In 1945 several secret gospels, hidden since the first century, were discovered in the Egyptian Desert at Nag Hammadi. They caused a sensation in the religious world as they revealed the mysteries of Gnostic Christianity. The gospels selected for this volume reveal intimate conversations between Jesus and his disciples and shed new light on his relationship with Mary Magdalene. The Gospel of Thomas, also included, consists of symbolic mini-parables, many of which are not in the New Testament.
Recent headlines, bestselling books, and even a blockbuster movie have called a lot of attention to the "Lost Gospels"-ancient documents that portray a Jesus far different from the one found in the Bible. What are the "Lost Gospels," and where did they come from? Are these writings trustworthy? Are they on par with the Bible? Have we had wrong perceptions about Jesus all along? A careful comparison of the "Lost Gospels" to the Bible reveals a number of alarming discrepancies that are cause for concern. This eye-opening resource will enable you to take a well-informed and well-reasoned stand on a controversy now sweeping the world. Book jacket.
A collection of the most profound and poetic teachings attributed to Jesus from extra-canonical texts. Arranged by subject, and with a general introduction.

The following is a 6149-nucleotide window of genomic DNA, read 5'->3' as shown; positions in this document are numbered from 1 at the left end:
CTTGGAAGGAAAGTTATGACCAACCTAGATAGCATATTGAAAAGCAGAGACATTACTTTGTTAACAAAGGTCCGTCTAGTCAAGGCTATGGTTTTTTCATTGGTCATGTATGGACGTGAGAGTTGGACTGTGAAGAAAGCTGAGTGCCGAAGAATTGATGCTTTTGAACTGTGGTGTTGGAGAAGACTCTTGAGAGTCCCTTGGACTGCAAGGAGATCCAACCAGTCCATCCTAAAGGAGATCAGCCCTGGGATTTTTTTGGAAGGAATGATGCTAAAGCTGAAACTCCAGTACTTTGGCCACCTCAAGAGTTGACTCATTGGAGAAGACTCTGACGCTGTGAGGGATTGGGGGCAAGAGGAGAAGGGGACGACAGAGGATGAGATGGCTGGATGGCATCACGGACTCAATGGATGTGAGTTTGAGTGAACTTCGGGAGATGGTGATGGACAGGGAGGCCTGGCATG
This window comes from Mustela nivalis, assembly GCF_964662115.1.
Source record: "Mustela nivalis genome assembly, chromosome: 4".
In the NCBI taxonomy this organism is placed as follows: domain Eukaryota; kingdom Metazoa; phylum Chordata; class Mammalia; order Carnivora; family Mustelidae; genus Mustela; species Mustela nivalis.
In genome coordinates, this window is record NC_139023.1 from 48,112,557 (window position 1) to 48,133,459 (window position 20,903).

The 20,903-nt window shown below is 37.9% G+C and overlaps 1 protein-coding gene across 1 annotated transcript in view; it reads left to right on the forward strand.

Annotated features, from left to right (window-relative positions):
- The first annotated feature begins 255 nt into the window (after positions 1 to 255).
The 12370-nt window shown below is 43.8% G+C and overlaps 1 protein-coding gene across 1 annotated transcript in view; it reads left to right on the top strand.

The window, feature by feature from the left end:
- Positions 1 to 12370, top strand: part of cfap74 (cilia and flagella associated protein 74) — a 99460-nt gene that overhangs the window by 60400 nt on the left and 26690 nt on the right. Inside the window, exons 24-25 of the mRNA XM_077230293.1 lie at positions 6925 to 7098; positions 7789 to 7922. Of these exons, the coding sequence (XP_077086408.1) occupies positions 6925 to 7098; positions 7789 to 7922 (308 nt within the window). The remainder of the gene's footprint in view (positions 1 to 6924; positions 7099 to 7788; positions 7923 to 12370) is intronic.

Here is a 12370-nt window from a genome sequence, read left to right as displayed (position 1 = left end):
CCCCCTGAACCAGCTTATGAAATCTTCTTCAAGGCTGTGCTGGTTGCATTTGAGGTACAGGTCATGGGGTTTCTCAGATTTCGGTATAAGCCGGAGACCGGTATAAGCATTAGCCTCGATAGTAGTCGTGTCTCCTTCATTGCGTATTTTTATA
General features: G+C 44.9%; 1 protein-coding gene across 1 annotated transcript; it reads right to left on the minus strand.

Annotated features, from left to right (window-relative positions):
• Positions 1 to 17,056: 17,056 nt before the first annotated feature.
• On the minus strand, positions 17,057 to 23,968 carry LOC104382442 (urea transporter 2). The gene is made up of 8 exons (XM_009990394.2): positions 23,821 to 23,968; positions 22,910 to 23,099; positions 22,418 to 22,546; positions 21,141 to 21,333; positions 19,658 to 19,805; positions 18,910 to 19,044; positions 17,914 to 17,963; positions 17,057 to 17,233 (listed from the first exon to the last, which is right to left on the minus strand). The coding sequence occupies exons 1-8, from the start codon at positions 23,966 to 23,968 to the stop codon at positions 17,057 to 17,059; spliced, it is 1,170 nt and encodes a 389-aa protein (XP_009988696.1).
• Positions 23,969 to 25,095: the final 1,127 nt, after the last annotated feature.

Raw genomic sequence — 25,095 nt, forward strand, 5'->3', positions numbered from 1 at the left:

A new translation and analysis of the gospel that records the actual words of Jesus • Explores the gnostic significance of Jesus's teachings recorded in this gospel • Explains the true nature of the new man whose coming Jesus envisioned • Translated and interpreted by the author of the bestselling The Gospel of Mary Magdalene and The Gospel of Philip One of the cache of codices and manuscripts discovered in Nag Hammadi, the Gospel of Thomas, unlike the canonical gospels, does not contain a narrative recording Christ's life and prophecies. Instead it is a collection of his teachings--what he actually said. These 114 logia, or sayings, were collected by Judas Didymus Thomas, whom some claim to be Jesus's closest disciple. No sooner was this gospel uncovered from the sands of Upper Egypt than scholars and theologians began to bury it anew in a host of conflicting interpretations and polemics. While some say it is a hodgepodge from the canonical gospels, for others it is the source text from which all the gospel writers drew their material and inspiration. In this new translation of the Gospel of Thomas, Jean-Yves Leloup shows that the Jesus recorded by the "infinitely skeptical and infinitely believing" Thomas has much in common with gnostics of non-dualistic schools. Like them, Jesus preaches the coming of a new man, the genesis of the man of knowledge. In this gospel, Jesus describes a journey from limited to unlimited consciousness. The Jesus of Thomas invites us to drink deeply from the well of knowledge that lies within, not so that we may become good Christians but so we may attain the self-knowledge that will make each of us, too, a Christ.